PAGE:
Jiangsu Richland Agriculture Corp has become the first Chinese blueberry company to be successfully listed on the country’s stock market, and now plans to build a ‘high quality industry chain’ and achieve a year-round supply.
Richland was listed on China’s new National Equities Exchanges & Quotations (NEEQ) on March 16, also making it the first agricultural company based in the northeastern city of Lianyungang to gain a listing.
NEEQ, also known as the ‘New Third Board’, is a national share transfer system for qualified small and medium-sized enterprises.
Regulated by the China Securities Regulatory Commission (CSRC), the NEEQ is China’s third national stock exchange market, alongside the Shenzhen Stock Exchange (SZSE) and Shanghai Stock Exchange (SSE).
Richland CEO Zhang Xiuhe told www.freshfruitportal.com the public listing on the New Third Board was a milestone in the blueberry company’s long-term plans of eventually landing on the SZSE or SSE in the next three years once profitability had increased.
“Richland’s public listing is a great opportunity for the company to connect with a much larger information and capital exchange platform,” he said.
“It’s exciting news for all players in the Chinese blueberry industry. However, our strategic plan does not stop there.”
Xiuhe said Richland’s long-term focus had three elements: excel in planting, make progress in building cold chain storage, and integrate the company’s blueberry supply chain.
“Our first goal, which was to produce superior blueberries by excelling in the planting stage, has been achieved. Secondly, we are in the process of developing more comprehensive cold chain storage facilities in order to cover the whole cold chain process of our products.
“The final aim is to build up a high quality blueberry industry chain and achieve year-round blueberry supply [with imports]. Furthermore, we’d like to develop new products within the blueberry industry as part of our plan to further integrate the supply chain in order to maximize productivity.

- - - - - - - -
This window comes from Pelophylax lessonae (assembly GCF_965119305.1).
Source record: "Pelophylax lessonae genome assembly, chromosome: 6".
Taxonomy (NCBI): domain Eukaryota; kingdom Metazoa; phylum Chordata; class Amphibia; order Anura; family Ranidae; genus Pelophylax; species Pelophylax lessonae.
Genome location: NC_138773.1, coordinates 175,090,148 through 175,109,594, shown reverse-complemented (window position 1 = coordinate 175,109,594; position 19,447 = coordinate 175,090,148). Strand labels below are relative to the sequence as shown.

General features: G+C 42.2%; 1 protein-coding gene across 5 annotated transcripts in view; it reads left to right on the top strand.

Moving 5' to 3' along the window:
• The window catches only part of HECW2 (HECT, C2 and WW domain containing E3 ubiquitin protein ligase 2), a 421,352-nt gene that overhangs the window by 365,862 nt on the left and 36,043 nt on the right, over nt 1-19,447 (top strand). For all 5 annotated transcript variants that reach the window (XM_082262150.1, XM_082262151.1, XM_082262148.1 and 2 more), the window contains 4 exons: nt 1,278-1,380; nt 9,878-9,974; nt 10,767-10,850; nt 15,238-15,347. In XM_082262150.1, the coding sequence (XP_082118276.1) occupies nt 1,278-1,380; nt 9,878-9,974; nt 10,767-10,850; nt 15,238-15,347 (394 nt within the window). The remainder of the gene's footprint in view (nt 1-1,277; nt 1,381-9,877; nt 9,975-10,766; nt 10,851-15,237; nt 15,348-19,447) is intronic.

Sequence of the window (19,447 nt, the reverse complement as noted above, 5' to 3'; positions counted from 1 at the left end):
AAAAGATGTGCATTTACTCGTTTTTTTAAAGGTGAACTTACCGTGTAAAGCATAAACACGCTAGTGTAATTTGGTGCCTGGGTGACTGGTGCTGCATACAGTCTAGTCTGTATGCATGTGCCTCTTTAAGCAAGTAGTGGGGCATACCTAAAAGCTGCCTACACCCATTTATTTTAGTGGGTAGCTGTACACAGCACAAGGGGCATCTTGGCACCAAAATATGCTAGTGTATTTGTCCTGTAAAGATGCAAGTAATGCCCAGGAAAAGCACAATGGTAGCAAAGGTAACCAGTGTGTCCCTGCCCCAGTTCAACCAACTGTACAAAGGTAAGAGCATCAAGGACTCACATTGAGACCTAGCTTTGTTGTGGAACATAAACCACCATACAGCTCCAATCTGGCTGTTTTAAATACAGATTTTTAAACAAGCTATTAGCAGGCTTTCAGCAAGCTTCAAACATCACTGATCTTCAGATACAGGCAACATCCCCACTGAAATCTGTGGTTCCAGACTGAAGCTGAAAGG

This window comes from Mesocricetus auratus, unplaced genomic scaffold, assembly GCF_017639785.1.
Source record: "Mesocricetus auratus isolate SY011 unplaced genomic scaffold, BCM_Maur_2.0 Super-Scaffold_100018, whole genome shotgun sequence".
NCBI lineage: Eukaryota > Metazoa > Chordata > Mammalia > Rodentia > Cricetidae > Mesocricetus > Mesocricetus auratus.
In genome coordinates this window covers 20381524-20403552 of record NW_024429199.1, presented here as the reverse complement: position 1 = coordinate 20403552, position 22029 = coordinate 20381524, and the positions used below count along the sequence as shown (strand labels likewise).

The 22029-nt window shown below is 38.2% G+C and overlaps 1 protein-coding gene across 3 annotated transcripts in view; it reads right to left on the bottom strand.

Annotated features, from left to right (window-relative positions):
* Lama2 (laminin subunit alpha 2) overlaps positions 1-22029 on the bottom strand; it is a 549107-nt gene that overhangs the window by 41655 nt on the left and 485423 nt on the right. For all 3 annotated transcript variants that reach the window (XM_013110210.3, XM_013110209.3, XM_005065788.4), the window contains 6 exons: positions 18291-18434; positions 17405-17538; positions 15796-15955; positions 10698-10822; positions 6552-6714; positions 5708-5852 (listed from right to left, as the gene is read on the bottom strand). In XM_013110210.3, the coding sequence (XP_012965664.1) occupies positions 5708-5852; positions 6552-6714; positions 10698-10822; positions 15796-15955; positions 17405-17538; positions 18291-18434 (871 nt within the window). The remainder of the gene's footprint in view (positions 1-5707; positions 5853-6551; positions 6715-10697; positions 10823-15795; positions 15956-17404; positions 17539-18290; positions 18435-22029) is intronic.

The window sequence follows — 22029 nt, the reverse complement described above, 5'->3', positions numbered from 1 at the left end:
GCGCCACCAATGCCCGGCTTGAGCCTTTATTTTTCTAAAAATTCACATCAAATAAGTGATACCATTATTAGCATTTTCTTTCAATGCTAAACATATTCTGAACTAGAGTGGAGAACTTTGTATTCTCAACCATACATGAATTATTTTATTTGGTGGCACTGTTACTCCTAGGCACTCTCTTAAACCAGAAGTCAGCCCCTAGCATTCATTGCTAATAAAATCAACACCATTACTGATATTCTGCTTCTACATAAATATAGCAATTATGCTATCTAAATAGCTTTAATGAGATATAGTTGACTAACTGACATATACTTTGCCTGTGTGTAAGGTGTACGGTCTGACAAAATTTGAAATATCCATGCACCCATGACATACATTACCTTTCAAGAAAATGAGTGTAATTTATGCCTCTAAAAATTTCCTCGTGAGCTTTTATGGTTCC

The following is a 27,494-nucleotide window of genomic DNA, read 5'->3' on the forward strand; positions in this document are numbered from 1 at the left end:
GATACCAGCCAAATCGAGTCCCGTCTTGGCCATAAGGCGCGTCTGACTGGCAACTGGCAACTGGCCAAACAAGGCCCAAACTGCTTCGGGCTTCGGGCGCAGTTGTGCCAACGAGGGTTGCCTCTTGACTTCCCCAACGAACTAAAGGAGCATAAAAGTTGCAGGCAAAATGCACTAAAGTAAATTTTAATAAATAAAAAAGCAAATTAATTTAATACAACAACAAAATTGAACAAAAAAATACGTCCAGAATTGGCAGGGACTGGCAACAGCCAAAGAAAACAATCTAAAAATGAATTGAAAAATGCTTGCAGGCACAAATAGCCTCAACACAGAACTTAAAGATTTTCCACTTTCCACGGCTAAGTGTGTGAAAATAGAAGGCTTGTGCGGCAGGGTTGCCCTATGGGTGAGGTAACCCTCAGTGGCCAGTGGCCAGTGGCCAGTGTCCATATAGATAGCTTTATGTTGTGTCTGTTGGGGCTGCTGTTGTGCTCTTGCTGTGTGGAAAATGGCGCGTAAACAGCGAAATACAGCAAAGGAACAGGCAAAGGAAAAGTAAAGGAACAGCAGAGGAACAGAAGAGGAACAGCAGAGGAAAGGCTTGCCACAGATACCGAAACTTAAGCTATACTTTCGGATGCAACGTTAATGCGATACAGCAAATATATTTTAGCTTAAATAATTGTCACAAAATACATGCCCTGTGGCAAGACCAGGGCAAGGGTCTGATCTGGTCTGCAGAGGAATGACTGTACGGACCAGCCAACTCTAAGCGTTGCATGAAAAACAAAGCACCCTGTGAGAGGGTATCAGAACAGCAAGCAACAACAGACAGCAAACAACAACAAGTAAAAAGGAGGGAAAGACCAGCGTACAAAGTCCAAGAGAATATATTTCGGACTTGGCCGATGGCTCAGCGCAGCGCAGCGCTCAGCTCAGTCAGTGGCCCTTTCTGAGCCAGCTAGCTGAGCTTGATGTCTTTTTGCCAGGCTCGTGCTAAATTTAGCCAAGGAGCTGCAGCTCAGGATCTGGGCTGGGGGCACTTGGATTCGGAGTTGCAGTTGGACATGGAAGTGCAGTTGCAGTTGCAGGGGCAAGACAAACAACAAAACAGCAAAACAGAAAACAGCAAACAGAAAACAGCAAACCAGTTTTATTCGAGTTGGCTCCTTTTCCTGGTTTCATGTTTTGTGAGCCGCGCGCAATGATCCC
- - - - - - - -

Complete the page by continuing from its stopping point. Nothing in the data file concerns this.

“Building a modern agricultural enterprise with Chinese characteristics – that is Richland’s dream.”
Earlier harvest season
The company derives much of its confidence from its strong commitment to blueberry cultivation, having invested more than CNY300 million (US$48 million) in developing plantations since its founding in April 2010.
The company’s business includes sales of fresh blueberries, processing, sales of seedlings, and blueberry picking farms, covering an area of 10,000mu (670 hectares).
Richland’s flagship product line, Bluebaby, is a well-known brand in its home province of Jiangsu, and the only blueberry brand that China currently exports.
Zhang said the varieties the company grew were Duke (early season northern highbush), Bluecrop (mid-late season northern highbush), Legacy (late season southern highbush), and Brigitta, which he said are ideal for growing in northern China.
“The Lianyungang area lies in the transition zone between northern and southern China, which gave rise to good performance from both northern highbush and southern highbush varieties.”
Richland has also managed to move the harvest season forward a couple of months compared to much of the country to early April through its solar greenhouses and cold frames.
Zhang estimates the production capacity in 2015 is around 1,000 metric tons (MT), but he expected this to increase rapidly since many plants had not yet reached full productivity. He said it could reach 7,000MT within a few years.
Increased public scrutiny
Now it is a public listed enterprise focusing on premium fresh produce, Richland’s blueberry production and processing conditions are likely to be subject to more rigorous scrutiny.
In order to improve soil conditions, Zhang said soil from northeastern China has been brought down, which contains 5-8% organic matter.
“Even when fertilizers are needed, we would use specially mixed liquid fertilizers to ensure quality standards,” he said.
Aside from its careful soil selection, Richland has paid much attention to the origin of its water supply. According to Zhang, the water used in Richland’s blueberry farms is high quality water from the mountains near Lianyungang.
With the irrigation, Richland has employed the highly efficient drip irrigation system in order to stay environmental friendly.
At the moment, the firm is actively exploring new sourcing channels, including retailer chains, inter-city distribution and e-commerce.
“We have established a sizable sales system and strong marketing networks that are compatible with our production size,” Zhang said.
“We are also working with established local distributors in numerous major cities such as Beijing and Shanghai to create a comprehensive marketing model.”
Fresh Fruit Portal